usa | world | animals | vocabulary | health | science | math | history


Mount Everest

Everest is the highest mountain on Earth (as measured from sea level). The summit ridge of the mountain marks the border between Nepal and Tibet, with the actual summit located in Tibet.


Radhanath Sikdar, an Indian mathematician and surveyor from Bengal, was the first to identify Everest as the world's tallest peak in 1852 through trigonometric calculations based on measurements made with theodolites from 240 km (150 miles) away in India. Prior to its survey and naming it was known as Peak XV to the survey team.

The mountain is approximately 8,850 m (29,035 feet) high, although there is some variation in the measurements. Neither the government of Nepal nor the PRC have officially recognised this measurement, and still consider the official height of Everest to be 8,848 m.

It was first measured in 1856 to have a height of 29,000 feet (8,839 m), but declared to be 29,002 feet (8,840 m) high. The arbitrary addition of 2 feet (0.6 m) reflected the sentiment at the time that an exact height of 29,000 feet would be viewed as nothing more than a rounded estimate.

In the 1950s an Indian survey made closer to the mountain also using theodolites gave another often quoted figure of 8,848 m (29,028 feet). Today's generally accepted value of 8,850 m (29,035 feet) was obtained via GPS readings from a device placed on the summit by the USA in 1999. Everest is still growing due to the plate tectonics of the area, adding 3 to 5 mm to the height and moving north-eastward at 27 mm per year.


On June 8, 1924, George Mallory and Andrew Irvine, both of the United Kingdom, made an attempt on the summit from which they never returned. Noel Odell, the expedition's geologist, saw the pair climbing up "with great alacrity... near the base of the final pyramide" [sic] at 12:50pm that day. In 1979 climber Wang Hongbao of China revealed to a companion that he had discovered a body in 1975 thought to be Irvine, but he unfortunately was killed in a fall the very next day before he could provide precise details to anyone else. In 1999 however, the famous Mallory and Irvine Research Expedition found instead Mallory's body in the predicted search area near the old Chinese camp. Controversy has raged in the mountaineering community as to whether the duo may have made it to the top of the world, 29 years before the confirmed ascent (and of course, safe descent) of Everest by Sir Edmund Hillary and Tenzing Norgay in 1953. The general consensus among climbers has been that they did not. There's no evidence of either man above the Second Step but if Mallory had made it that far then he likely summitted, for there are no difficult technical climbs further up. Almost everyone agrees Mallory died in a short fall during his descent. Irvine probably briefly survived the fall that killed Mallory, but died later of injuries and/or exposure. Irvine's body was probably found by another Chinese climber in 1960 but has not been rediscovered since, despite several searches in 2004. Mallory had gone on a speaking tour of the United States the year before in 1923; it was then that he exasperatedly gave the famous reply, "Because it is there", to a New York journalist in response to hearing the question, "Why climb Everest?" for seemingly the thousandth time.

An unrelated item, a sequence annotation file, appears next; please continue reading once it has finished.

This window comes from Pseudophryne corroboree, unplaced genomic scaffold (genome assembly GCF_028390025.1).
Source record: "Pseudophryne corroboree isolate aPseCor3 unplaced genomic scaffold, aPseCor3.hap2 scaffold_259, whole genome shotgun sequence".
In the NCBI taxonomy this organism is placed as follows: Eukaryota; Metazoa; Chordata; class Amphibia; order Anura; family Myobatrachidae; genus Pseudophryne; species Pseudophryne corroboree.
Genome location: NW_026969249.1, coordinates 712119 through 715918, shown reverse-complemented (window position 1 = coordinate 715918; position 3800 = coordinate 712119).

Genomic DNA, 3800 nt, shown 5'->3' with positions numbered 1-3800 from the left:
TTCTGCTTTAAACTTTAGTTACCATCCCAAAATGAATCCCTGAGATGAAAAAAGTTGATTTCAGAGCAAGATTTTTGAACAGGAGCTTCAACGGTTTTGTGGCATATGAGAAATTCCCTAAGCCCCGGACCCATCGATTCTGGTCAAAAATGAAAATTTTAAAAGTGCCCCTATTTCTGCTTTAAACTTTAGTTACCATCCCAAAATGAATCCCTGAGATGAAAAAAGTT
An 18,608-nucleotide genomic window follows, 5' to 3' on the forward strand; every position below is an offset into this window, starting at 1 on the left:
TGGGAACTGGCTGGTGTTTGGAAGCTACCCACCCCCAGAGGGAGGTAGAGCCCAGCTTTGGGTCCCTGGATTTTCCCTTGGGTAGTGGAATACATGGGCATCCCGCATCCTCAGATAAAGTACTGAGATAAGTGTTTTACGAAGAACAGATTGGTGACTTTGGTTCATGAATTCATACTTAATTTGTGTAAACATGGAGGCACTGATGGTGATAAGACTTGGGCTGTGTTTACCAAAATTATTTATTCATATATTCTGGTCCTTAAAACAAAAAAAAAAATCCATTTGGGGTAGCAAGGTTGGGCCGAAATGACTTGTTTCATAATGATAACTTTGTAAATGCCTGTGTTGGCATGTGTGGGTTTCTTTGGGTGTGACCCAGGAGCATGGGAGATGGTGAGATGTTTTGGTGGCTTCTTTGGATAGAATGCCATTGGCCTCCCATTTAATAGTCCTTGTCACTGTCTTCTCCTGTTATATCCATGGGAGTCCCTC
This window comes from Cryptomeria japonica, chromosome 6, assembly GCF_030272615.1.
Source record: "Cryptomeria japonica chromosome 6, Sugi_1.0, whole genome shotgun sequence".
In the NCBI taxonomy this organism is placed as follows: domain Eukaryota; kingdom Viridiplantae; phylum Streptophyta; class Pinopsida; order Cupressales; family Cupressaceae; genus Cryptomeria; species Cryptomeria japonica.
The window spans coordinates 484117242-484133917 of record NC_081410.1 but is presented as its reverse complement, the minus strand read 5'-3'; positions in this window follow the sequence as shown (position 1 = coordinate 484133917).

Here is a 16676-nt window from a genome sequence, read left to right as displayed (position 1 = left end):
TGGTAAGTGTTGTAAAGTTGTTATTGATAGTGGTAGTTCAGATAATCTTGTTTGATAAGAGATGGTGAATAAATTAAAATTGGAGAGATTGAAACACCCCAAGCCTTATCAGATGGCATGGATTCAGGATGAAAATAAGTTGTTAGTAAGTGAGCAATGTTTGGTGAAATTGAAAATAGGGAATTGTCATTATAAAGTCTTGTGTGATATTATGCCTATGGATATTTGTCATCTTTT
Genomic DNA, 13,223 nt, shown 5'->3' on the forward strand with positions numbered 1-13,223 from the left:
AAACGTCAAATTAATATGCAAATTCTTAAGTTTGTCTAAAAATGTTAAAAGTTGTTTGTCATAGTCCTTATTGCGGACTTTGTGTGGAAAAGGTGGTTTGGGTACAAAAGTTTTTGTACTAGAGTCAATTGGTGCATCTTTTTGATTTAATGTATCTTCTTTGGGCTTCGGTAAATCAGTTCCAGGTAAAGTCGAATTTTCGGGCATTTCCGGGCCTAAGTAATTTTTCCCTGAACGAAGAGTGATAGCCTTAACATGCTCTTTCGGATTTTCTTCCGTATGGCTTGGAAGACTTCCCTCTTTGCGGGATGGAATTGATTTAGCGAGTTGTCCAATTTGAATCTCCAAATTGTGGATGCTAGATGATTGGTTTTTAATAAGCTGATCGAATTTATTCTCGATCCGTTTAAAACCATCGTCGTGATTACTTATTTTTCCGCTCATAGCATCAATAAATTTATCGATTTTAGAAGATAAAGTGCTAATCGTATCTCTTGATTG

Click here to go back to the Asia page!

This article is licensed under the GNU Free Documentation License. It uses material from the Wikipedia article "Mount Everest".